The National Comprehensive Cancer Network has updated its Prostate Cancer guidelines to include the PARP inhibitor rucaparib.
Patrick J. Mahaffy, president and CEO of Clovis Oncology
Patrick J. Mahaffy
The National Comprehensive Cancer Network has updated its Clinical Practice Guidelines in Oncology for Prostate Cancer to include new recommendations for the PARP inhibitor rucaparib (Rubraca).1
According to Clovis Oncology, Inc., the manufacturer of rucaparib, the recommendation is specifically for use as a "treatment option for patients with metastatic castration-resistant prostate cancer (mCRPC) and a pathogenic BRCA1 or BRCA2 mutation (germline and/or somatic) who have been treated with androgen receptor-directed therapy and a taxane-based chemotherapy. If the patient is not fit for chemotherapy, rucaparib can be considered even if taxane-based therapy has not been given."
The recommendation is classifed as Category 2A, meaning that there is uniform consensus from the NCCN, based on lower-level evidence, that the use of rucaparib is appropriate for the described indication. The NCCN based the recommendation on findings from phase 2 TRITON2 trial (NCT02952534), which also supported the FDA approval of rucaparib in this setting. In the study, the PARP inhibitor induced a 44% confirmed objective response rate (ORR) in 62 evaluable patients with BRCA1/2-mutant mCRPC.2,3
In the international, multicenter, open-label TRITON2 study, investigators enrolled male patients with mCRPC associated with 1 of 13 homologous recombination repair (HRR) gene alterations. Patients had disease progression on androgen receptor—directed therapy and 1 prior taxane-based chemotherapy. Additionally, they had an ECOG performance status of 0 or 1 and could not have received a prior PARP inhibitor, mitoxantrone, cyclophosphamide, or platinum-based chemotherapy.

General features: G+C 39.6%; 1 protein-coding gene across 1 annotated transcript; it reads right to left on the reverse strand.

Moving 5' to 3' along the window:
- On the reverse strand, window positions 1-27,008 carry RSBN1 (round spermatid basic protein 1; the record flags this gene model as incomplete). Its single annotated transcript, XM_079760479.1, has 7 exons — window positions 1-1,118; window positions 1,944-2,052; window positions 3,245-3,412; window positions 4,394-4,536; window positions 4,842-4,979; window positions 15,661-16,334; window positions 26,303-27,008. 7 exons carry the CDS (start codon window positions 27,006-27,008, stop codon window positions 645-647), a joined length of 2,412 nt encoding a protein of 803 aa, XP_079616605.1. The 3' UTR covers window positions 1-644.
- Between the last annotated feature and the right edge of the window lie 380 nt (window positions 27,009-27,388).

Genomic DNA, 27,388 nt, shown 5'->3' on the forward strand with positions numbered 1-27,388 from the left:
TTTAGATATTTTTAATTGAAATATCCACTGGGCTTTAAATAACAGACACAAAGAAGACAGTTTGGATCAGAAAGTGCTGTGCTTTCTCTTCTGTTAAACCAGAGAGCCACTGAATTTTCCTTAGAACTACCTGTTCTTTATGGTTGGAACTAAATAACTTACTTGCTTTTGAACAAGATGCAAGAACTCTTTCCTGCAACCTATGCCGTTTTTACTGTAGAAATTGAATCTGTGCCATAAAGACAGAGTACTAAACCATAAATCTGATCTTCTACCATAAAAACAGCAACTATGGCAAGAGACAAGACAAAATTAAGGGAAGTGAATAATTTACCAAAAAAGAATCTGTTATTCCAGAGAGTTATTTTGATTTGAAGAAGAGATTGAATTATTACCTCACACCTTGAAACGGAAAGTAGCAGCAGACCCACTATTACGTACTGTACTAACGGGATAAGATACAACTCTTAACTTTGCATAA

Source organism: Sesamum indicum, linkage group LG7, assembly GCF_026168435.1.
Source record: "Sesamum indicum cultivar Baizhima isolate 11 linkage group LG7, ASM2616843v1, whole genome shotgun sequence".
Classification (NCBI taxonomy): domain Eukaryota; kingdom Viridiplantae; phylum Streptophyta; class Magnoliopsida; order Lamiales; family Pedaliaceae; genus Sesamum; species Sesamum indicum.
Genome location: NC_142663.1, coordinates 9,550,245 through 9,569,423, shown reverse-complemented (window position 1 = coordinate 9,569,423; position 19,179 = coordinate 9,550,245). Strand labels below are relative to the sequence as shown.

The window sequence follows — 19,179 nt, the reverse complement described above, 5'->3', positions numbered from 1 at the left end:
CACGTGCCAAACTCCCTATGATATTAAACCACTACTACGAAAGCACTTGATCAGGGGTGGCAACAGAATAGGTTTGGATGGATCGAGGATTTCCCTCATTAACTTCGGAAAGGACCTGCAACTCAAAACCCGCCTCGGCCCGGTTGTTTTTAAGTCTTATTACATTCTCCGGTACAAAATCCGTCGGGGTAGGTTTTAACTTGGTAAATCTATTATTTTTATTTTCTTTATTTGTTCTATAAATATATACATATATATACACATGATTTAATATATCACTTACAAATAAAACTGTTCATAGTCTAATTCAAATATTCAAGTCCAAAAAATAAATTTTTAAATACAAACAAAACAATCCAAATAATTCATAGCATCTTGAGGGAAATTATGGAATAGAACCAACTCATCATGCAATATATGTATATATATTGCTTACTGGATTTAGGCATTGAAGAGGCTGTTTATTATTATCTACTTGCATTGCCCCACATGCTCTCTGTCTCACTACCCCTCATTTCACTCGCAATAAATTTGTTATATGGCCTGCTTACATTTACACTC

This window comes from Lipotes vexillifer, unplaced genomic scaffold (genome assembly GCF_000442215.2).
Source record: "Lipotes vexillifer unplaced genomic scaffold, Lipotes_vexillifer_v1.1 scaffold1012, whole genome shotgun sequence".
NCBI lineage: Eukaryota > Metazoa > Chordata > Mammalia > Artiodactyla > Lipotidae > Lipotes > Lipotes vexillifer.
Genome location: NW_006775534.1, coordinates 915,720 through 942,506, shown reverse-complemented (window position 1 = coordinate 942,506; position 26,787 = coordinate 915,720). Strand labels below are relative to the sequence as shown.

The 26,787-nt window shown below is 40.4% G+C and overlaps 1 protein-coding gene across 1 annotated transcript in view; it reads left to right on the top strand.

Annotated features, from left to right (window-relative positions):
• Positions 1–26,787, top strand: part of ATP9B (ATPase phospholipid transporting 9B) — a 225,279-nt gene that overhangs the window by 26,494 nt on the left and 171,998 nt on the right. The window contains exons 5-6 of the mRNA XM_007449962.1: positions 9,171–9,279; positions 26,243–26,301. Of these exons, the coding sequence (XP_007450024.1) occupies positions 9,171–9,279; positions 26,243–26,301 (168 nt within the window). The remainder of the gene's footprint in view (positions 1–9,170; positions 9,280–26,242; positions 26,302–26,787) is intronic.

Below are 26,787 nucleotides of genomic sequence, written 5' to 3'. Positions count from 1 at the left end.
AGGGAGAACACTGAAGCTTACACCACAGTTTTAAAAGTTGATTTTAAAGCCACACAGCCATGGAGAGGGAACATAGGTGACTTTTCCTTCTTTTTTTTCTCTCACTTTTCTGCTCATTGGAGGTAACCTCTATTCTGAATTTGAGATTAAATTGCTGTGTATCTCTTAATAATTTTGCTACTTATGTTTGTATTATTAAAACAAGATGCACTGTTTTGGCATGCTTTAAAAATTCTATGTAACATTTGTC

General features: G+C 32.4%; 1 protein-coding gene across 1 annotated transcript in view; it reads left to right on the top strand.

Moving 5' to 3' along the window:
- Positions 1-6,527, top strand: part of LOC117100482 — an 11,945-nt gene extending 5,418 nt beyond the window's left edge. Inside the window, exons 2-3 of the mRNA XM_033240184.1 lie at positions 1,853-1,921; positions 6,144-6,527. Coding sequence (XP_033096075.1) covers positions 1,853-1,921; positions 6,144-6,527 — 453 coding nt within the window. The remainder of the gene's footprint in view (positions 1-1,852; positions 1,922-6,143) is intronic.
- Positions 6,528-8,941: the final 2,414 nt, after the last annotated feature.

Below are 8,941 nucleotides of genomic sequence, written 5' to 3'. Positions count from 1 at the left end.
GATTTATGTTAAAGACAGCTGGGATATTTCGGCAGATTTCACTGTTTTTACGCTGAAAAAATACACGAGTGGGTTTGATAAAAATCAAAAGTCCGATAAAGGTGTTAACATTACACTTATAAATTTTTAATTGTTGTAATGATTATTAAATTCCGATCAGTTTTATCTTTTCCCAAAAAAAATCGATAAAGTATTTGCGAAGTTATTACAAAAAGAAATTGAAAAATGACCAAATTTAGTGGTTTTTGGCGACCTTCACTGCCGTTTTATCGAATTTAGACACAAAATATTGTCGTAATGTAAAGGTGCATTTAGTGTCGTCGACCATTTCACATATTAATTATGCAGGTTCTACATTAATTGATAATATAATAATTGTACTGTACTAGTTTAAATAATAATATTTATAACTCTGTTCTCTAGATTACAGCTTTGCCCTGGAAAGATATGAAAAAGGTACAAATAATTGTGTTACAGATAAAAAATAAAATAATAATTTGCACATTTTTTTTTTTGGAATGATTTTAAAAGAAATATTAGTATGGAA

Patients were treated with rucaparib at 600 mg twice daily until radiographic progression or treatment discontinuation. Tumors were radiographically assessed every 8 weeks for 24 weeks, and then every 12 weeks. Prostate-specific antigen (PSA) assessments were performed every 4 weeks.
The primary end points of the trial include confirmed ORR per RECIST/Prostate Cancer Clinical Trials Working Group 3 criteria in patients with measurable disease at baseline and PSA response in patients with no measurable disease at baseline.
The evaluable population for PSA response included 45 patients with BRCA1/2 mutations, and the population evaluable for radiographic response included 25 patients with BRCA1/2 mutations.
The median age of the evaluable 45 patients with BRCA1/2 mutations was 71 years (range, 50-88); most (62.2%) had an ECOG performance status of 1. Prior therapies included abiraterone acetate (Zytiga; 55.6%), enzalutamide (Xtandi; 73.3%), both abiraterone and enzalutamide (31.1%), docetaxel (95.6%), cabazitaxel (Jevtana; 8.9%), sipuleucel-T (Provenge; 13.3%), and radium-223 dichloride (Xofigo; 11.1%).